$4,200,000 – Pipefitter Injured on Aerial Lift While Welding I-Beam

On Sept. 22, 2004, plaintiff David Nowak, a 35-year-old pipefitter, was operating a JLG, stick boom aerial lift at his worksite, in the KVP Warehouse Construction Project, in Reading. Nowak had positioned the lift near an elevated I-beam to perform welding and, as he slowly elevated himself in the work basket, he inadvertently touched the drive/steer controller, caus­ing the lift to bolt forward.

After the lift raised up toward the hor­izontal I-beam, Nowak was then pinned between a steel I-beam, with his back pushing against it, and the control panel of the lift which was lodged into his chest. With his abdomen pressed hard against the control panel and the controller pressed full-forward, the lift rammed into Nowak’s midsection repeatedly, pushing his back into the I-beam, until his foreman finally rescued him by hitting the emergency stop on the machine’s ground controls. He sustained multiple severe injuries.

Nowak sued the manufacturer JLG Industries Inc., as well as the company that leased and serviced the lift, United Rentals North America Inc. alleging design and manufacturing defects, as well as poor maintenance and training.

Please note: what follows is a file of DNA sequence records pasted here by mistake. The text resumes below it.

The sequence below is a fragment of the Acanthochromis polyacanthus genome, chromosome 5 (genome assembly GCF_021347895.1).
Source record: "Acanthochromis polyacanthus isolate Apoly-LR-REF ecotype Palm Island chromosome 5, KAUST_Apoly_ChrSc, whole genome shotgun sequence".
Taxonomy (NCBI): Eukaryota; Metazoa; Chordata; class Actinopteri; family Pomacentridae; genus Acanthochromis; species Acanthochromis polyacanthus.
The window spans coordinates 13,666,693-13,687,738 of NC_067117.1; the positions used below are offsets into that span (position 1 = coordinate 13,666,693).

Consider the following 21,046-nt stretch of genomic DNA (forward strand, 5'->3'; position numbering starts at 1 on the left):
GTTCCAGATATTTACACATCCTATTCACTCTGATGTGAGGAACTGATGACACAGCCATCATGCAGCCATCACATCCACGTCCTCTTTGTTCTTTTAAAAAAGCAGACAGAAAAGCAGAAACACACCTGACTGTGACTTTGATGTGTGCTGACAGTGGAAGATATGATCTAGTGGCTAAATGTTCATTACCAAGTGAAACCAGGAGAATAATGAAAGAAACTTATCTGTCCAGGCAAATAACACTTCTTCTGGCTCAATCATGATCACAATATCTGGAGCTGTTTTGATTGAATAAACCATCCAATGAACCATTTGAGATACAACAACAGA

INJURIES/DAMAGES: Nowak was hospitalized from Sept. 22 to November 3 at Lehigh Valley Hospital. He was kept in a medi­cally induced coma. He was diagnosed with burst fractures at L3 and L4 along with a major colon injury. He also had a deep vein thrombosis in his right arm and ventilator-dependent respiratory failure. While he was hospitalized, Nowak underwent exploratory laparotomy with diverting colostomy and bag insertion, and seven other surgical procedures. At discharge, he could ambulate only with assistance.

Nowak was readmitted to Lehigh Valley Hospital in June 2005 for additional abdominal surgery because his fistula had become infected. He then developed another infection of the abdominal wall mass in June 2006, which eventually required surgery in February 2007. That procedure included the removal of Nowak’s hernia sac.

In June 2007, Nowak went to the Cleveland Clinic for a second opinion. The surgeons there recommended conservative, symptomatic management of the recurrent fistula infections.

Plaintiff’s counsel asserted that Nowak has constant pain in his midsection along with impaired bowel and bladder function. Counsel contended that Nowak also suffered an embarrassing episode where his colostomy bag exploded in public. Nowak was unable to work with the injuries and that forced his wife to return to work to provide for their family. Asserting Nowak’s condition was chronic and permanent, plaintiff’s counsel sought an unspecified amount for his pain and suffering.

VERDICT INFORMATION: The parties agreed to a $4.2 million settlement.

Ready for a free confidential case evaluation?

Contact us TODAY. Timing is critical for your case.